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Physical activity, APOE genotype, and dementia risk: findings from the Cardiovascular Health Cognition Study.
Am J Epidemiol 2005; 161(7):639-51AJ

Abstract

Physical activity may help preserve cognitive function and decrease dementia risk, but epidemiologic findings are inconsistent. The authors conducted a prospective study to determine the association between physical activity and risk of dementia, Alzheimer's disease, and vascular dementia. The US study population comprised 3,375 men and women aged 65 years or older, free of dementia at baseline, who participated in the Cardiovascular Health Cognition Study in 1992-2000. Leisure-time energy expenditure and an activity index reflecting number of different physical activities were calculated. Analyses were based on Cox proportional hazards models. There were 480 incident cases of dementia over an average of 5.4 years of follow-up. After multivariate adjustment, participants in the highest quartile of physical energy expenditure had a relative risk of dementia of 0.85 (95% confidence interval: 0.61, 1.19) compared with those in the lowest quartile, and participants engaging in >or=4 activities had a relative risk of dementia of 0.51 (95% confidence interval: 0.33, 0.79) compared with those engaging in 0-1 activity. These associations were more marked in apolipoprotein E genotype (APOE) epsilon4 allele noncarriers but were absent in carriers. A similar pattern was observed for Alzheimer's disease and vascular dementia. Mechanisms to explain the observed relations deserve further study.

Authors+Show Affiliations

Department of Epidemiology, The Johns Hopkins Bloomberg School of Public Health, Baltimore, MD, USA.No affiliation info availableNo affiliation info availableNo affiliation info availableNo affiliation info availableNo affiliation info availableNo affiliation info available

Pub Type(s)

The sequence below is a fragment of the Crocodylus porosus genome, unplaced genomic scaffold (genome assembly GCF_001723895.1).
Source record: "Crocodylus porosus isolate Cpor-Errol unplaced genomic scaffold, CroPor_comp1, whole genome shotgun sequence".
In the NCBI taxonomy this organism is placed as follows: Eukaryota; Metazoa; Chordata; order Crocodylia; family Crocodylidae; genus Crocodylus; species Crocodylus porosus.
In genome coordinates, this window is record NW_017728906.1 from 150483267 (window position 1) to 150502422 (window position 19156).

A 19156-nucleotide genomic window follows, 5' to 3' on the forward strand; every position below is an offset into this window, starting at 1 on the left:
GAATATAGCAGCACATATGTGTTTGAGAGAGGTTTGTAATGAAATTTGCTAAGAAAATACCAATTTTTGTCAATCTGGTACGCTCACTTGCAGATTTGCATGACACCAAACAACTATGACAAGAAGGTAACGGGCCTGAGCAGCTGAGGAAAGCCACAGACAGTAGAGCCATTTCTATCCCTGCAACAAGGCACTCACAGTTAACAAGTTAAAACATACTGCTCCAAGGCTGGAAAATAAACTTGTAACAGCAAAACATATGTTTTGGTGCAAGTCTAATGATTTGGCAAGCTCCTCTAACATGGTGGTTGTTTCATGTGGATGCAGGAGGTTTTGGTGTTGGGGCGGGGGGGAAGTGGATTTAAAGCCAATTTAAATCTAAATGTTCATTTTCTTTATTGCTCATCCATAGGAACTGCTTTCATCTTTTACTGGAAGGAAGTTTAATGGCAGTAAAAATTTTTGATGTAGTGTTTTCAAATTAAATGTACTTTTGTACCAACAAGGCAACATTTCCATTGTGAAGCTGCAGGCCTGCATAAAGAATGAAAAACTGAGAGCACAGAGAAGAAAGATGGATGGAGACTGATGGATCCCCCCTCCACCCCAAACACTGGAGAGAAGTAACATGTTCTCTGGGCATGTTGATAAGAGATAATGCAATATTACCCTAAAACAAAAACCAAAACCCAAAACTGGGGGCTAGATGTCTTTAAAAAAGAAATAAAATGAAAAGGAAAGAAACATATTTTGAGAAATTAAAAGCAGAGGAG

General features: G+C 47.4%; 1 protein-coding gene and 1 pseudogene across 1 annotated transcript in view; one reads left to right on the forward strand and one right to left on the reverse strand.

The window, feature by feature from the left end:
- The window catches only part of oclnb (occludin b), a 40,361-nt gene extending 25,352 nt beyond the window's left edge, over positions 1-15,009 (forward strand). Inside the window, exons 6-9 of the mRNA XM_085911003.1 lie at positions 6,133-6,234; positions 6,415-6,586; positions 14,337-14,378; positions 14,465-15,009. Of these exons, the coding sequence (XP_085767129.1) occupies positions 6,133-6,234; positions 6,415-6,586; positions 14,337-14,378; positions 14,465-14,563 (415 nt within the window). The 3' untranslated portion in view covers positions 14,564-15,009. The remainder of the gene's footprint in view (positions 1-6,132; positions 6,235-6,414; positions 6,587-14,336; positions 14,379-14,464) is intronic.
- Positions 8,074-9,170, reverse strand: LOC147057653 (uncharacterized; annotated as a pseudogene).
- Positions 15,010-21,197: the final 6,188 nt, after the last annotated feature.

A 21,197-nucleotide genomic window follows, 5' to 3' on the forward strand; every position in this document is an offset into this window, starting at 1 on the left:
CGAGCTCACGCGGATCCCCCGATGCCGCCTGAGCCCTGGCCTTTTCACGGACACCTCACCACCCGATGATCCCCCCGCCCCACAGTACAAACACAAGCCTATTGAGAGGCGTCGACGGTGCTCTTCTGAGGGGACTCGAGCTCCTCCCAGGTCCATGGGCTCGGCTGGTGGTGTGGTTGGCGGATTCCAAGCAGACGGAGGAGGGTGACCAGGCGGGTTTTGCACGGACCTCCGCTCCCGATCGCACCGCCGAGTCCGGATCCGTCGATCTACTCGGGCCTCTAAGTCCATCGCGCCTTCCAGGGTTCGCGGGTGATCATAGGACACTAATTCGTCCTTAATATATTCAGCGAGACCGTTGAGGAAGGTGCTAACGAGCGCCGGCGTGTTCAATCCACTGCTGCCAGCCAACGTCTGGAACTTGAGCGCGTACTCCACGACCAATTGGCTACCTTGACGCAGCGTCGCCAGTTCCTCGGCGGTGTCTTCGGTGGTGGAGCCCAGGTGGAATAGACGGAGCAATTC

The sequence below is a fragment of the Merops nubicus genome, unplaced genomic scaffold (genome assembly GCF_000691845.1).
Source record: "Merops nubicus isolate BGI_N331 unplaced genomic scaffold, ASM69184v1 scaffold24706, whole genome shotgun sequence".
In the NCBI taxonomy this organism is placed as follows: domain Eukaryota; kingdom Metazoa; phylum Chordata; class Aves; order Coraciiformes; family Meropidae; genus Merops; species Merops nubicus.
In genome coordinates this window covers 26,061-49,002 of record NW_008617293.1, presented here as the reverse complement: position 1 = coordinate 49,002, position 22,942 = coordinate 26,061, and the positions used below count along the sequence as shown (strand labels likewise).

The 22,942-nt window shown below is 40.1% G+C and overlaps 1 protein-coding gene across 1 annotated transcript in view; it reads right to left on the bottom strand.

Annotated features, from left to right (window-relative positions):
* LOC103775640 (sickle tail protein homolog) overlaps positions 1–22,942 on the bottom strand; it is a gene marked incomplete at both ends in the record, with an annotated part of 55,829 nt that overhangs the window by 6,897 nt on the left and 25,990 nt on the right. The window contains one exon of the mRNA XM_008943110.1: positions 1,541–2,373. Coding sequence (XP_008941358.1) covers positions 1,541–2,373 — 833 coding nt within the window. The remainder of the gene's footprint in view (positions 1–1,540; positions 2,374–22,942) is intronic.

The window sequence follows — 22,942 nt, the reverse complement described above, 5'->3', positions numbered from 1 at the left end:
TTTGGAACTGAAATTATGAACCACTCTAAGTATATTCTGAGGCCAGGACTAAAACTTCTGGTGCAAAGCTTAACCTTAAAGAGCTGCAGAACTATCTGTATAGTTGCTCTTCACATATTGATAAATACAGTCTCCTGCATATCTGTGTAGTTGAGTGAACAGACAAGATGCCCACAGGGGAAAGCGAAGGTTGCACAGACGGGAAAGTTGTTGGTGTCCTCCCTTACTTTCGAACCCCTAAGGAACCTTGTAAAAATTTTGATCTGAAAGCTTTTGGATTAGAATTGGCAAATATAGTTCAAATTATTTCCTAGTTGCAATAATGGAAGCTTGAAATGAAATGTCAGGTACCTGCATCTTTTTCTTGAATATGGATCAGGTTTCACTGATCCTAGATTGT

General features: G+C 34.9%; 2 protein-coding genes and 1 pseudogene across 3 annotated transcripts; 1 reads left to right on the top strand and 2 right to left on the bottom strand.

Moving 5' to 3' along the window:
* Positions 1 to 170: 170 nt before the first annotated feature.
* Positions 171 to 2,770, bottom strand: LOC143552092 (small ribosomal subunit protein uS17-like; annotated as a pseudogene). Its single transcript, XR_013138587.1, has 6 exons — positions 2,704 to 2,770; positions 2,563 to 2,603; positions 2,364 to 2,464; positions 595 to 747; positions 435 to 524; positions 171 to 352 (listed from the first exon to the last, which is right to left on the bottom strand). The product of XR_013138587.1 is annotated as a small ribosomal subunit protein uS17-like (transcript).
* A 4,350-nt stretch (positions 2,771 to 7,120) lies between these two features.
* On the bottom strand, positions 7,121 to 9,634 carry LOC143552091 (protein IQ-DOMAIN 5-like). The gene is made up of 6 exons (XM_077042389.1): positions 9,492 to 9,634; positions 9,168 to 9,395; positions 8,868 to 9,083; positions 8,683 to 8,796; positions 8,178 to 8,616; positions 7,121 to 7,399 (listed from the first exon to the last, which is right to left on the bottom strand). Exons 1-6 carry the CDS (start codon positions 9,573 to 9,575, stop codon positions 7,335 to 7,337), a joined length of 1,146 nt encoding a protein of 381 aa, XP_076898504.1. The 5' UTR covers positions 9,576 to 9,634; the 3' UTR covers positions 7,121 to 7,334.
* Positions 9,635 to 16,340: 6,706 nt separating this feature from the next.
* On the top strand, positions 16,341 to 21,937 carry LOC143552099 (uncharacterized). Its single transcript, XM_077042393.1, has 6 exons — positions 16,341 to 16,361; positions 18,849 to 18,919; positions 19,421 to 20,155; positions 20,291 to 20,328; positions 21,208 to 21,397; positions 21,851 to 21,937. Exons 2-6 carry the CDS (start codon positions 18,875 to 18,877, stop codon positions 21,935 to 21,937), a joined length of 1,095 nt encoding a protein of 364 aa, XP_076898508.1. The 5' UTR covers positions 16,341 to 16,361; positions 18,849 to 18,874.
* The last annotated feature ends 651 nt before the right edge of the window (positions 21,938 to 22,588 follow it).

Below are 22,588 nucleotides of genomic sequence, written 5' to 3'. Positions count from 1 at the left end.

Journal Article
Research Support, U.S. Gov't, P.H.S.

Language

eng

PubMed ID

15781953

Citation

Podewils, Laura Jean, et al. "Physical Activity, APOE Genotype, and Dementia Risk: Findings From the Cardiovascular Health Cognition Study." American Journal of Epidemiology, vol. 161, no. 7, 2005, pp. 639-51.
Podewils LJ, Guallar E, Kuller LH, et al. Physical activity, APOE genotype, and dementia risk: findings from the Cardiovascular Health Cognition Study. Am J Epidemiol. 2005;161(7):639-51.
Podewils, L. J., Guallar, E., Kuller, L. H., Fried, L. P., Lopez, O. L., Carlson, M., & Lyketsos, C. G. (2005). Physical activity, APOE genotype, and dementia risk: findings from the Cardiovascular Health Cognition Study. American Journal of Epidemiology, 161(7), pp. 639-51.
Podewils LJ, et al. Physical Activity, APOE Genotype, and Dementia Risk: Findings From the Cardiovascular Health Cognition Study. Am J Epidemiol. 2005 Apr 1;161(7):639-51. PubMed PMID: 15781953.
* Article titles in AMA citation format should be in sentence-case
TY - JOUR T1 - Physical activity, APOE genotype, and dementia risk: findings from the Cardiovascular Health Cognition Study. AU - Podewils,Laura Jean, AU - Guallar,Eliseo, AU - Kuller,Lewis H, AU - Fried,Linda P, AU - Lopez,Oscar L, AU - Carlson,Michelle, AU - Lyketsos,Constantine G, PY - 2005/3/23/pubmed PY - 2005/5/13/medline PY - 2005/3/23/entrez SP - 639 EP - 51 JF - American journal of epidemiology JO - Am. J. Epidemiol. VL - 161 IS - 7 N2 - Physical activity may help preserve cognitive function and decrease dementia risk, but epidemiologic findings are inconsistent. The authors conducted a prospective study to determine the association between physical activity and risk of dementia, Alzheimer's disease, and vascular dementia. The US study population comprised 3,375 men and women aged 65 years or older, free of dementia at baseline, who participated in the Cardiovascular Health Cognition Study in 1992-2000. Leisure-time energy expenditure and an activity index reflecting number of different physical activities were calculated. Analyses were based on Cox proportional hazards models. There were 480 incident cases of dementia over an average of 5.4 years of follow-up. After multivariate adjustment, participants in the highest quartile of physical energy expenditure had a relative risk of dementia of 0.85 (95% confidence interval: 0.61, 1.19) compared with those in the lowest quartile, and participants engaging in >or=4 activities had a relative risk of dementia of 0.51 (95% confidence interval: 0.33, 0.79) compared with those engaging in 0-1 activity. These associations were more marked in apolipoprotein E genotype (APOE) epsilon4 allele noncarriers but were absent in carriers. A similar pattern was observed for Alzheimer's disease and vascular dementia. Mechanisms to explain the observed relations deserve further study. SN - 0002-9262 UR - https://www.unboundmedicine.com/medline/citation/15781953/Physical_activity_APOE_genotype_and_dementia_risk:_findings_from_the_Cardiovascular_Health_Cognition_Study_ L2 - https://academic.oup.com/aje/article-lookup/doi/10.1093/aje/kwi092 DB - PRIME DP - Unbound Medicine ER -